The cubicle turns 50 this year, and all across the country, people are half-heartedly celebrating the occasion and open office workers are scoffing at the folly of our corporate ancestors.

But this symbol of worker isolation and automatization is just that -- a symbol and a symptom of a way of thinking about workers, rather than the sole cause of worker dissatisfaction.

In the 1960s, realizing that workers had more data and information to process than ever before, designers consulted behavioral psychologists and anthropologists to determine the best way to organize work environments to further increase privacy and productivity (and save on rent). The cubicle was born, though it didn’t catch on widely until the mid-1970s and early 1980s.

Then a strange thing began to happen.

Before this time, between 1947 and 1974, productivity increased 97% and wages increased 98%. Low and middle-income Americans were directly benefiting from the increasing productivity of their work. But beginning in 1974, about the same time the cubicle started catching on, Americans’ productivity continued to increase but median compensation wasn’t keeping up. In the past 27 years, productivity has risen 80% while median compensation has risen by just 11%, according to American Prospect.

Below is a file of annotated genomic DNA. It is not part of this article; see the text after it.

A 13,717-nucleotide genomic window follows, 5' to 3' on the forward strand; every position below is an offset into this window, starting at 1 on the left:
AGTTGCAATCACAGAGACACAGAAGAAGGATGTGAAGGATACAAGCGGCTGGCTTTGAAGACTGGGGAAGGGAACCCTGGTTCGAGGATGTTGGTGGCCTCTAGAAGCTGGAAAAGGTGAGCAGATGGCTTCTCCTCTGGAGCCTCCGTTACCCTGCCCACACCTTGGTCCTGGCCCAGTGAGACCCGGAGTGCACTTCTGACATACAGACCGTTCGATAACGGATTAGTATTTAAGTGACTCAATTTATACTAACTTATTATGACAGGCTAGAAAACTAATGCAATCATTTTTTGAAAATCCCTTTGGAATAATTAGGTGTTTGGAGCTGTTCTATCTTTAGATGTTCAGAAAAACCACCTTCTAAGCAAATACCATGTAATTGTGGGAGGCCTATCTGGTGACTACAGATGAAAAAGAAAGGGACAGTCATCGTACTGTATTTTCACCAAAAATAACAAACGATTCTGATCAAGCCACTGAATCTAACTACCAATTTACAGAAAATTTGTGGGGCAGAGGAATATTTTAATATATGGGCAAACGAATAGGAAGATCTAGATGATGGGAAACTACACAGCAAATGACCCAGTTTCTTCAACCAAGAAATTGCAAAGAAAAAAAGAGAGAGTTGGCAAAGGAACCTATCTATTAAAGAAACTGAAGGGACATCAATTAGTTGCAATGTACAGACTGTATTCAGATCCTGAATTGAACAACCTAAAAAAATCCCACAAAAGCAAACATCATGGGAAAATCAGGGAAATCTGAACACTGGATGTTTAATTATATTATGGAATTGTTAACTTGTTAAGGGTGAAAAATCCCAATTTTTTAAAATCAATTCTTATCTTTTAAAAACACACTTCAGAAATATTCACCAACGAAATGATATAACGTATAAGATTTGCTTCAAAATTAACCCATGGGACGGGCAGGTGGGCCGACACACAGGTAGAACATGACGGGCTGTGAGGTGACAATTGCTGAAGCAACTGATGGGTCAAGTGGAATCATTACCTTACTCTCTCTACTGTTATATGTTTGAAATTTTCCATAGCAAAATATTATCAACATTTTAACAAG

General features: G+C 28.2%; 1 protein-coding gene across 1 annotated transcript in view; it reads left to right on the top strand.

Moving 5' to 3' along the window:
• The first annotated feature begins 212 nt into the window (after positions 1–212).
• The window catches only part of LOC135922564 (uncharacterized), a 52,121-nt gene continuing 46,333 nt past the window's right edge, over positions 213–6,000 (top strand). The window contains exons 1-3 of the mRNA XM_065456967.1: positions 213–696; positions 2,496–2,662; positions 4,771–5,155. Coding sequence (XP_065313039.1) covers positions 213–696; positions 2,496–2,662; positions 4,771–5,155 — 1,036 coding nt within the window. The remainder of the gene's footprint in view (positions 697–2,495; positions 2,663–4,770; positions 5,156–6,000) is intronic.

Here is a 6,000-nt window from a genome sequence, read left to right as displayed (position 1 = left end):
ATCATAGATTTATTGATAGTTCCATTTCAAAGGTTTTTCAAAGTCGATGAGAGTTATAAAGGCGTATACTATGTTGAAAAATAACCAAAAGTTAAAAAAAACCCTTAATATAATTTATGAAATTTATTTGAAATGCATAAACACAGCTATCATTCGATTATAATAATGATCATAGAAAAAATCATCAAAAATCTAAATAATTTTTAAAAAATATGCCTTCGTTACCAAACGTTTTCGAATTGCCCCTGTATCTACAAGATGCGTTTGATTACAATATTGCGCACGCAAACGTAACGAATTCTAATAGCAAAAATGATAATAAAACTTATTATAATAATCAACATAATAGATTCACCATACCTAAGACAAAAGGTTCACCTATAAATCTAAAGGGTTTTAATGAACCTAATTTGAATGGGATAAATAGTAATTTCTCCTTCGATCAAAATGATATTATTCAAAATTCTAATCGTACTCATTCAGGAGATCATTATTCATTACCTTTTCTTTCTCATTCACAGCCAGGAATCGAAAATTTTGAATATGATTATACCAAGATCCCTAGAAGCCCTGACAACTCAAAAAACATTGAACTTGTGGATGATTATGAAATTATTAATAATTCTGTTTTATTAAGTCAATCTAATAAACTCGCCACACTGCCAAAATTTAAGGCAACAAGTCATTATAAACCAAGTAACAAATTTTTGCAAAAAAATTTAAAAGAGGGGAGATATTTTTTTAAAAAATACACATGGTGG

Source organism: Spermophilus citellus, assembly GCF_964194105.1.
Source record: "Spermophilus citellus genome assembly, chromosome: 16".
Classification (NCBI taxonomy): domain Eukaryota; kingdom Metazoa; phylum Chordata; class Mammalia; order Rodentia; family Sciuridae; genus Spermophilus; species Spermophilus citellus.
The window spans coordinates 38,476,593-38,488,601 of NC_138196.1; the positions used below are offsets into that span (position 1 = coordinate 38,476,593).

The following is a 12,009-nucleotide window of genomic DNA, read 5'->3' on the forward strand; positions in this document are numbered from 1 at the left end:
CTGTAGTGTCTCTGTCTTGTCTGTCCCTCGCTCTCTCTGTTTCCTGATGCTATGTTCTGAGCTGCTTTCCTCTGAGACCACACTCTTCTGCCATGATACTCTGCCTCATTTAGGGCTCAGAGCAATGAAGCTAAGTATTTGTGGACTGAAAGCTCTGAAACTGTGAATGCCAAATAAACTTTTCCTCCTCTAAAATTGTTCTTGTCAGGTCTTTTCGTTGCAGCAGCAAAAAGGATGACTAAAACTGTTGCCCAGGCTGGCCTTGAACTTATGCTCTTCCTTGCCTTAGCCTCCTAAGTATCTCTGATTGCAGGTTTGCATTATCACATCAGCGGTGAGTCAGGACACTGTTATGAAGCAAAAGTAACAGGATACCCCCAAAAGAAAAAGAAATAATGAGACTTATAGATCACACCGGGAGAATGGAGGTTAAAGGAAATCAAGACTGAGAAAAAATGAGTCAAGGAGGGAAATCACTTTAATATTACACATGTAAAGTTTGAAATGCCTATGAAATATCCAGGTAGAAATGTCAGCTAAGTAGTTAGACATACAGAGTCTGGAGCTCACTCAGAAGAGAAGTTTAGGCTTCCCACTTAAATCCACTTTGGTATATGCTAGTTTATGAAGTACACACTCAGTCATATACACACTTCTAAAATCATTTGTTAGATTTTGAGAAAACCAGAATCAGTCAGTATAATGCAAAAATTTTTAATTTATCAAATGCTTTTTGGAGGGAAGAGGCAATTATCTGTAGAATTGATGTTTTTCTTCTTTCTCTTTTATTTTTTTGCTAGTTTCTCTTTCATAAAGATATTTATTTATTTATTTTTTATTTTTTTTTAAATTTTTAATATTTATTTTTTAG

The problem wasn’t cubicles. But the timing, I think, is far from a coincidence; both cubicles and stagnating wages were symptoms of a much deeper set of issues.

Technology has historically benefited workers. This time, we’re not so sure. Meanwhile, globalization has pushed down the global cost of labor, while the decline in unionization (now half of what it was in 1970) has failed to protect them from this slide. Relatedly, the shift of income from labor to capital has benefited top wage earners, while low and middle-income wages have stagnated.

Is it really any wonder that we put low and middle-income workers in isolated, decentralized boxes under florescent lights?

It should also come as no surprise that freelancing and entrepreneurship are on the rise. It should also make sense that these workers want to stick together, which is why Freelancers Union’s membership has surged since 2008.

Workers want to benefit from their own work in the way that workers benefited from increased productivity before 1974. They don’t want to be isolated from one another, they want to connect -- and not just to get together to argue wage hikes. They want to create new support systems. They want to create power in markets. They want to be quiet revolutionaries, making work and purchasing decisions based on their values.

Don’t hate the cubicle. It’s just a sad reminder of our 50-year quest to devalue workers, and the open office plan, standing desks, and corporate jungle gyms are far from adequate solutions. Instead, make small choices to build better systems for workers -- independent and otherwise.